The list features the UK’s top rising female stars of engineering, chosen from more than 500 nominations.
Dr Dhopade’s research, based at the Osney Thermofluids Laboratory, involves creating computer models of jet engines to better predict the heat transfer inside the engine. Jet engines are designed to work at extremely high temperatures, pressures and accelerations. At some points in the engine, the temperature of the air can be greater than the melting point of the parts inside, which means that they need to be cooled using cold air from the front half of the engine. More efficient cooling methods result in more efficient jet engines, reducing fuel consumption and harmful emissions, so the impact of this research on aviation's environmental cost could be significant. Rolls Royce, which provides funding for the research, is already implementing the results in its next generation of jet engines.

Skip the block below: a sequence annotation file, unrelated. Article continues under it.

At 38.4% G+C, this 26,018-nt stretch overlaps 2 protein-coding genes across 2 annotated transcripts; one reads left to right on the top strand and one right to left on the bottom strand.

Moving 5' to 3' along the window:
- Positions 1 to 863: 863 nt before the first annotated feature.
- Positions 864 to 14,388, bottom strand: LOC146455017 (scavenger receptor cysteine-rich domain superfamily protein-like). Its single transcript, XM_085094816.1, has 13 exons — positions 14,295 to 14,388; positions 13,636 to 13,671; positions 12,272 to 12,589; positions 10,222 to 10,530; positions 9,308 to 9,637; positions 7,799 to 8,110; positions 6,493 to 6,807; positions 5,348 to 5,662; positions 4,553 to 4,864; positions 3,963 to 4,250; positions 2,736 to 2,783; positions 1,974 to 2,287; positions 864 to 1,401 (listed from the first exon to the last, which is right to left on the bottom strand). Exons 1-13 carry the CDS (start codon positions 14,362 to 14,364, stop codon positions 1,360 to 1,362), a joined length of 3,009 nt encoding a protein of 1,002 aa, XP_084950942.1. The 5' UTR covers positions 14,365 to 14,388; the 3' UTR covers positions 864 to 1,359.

Dr Dhopade recently organised a community outreach event to celebrate International Women in Engineering Day (23 June). During the event, girl science pupils aged 13-15 from across Oxfordshire had the opportunity to meet and learn from established industry leaders over afternoon tea at St John’s.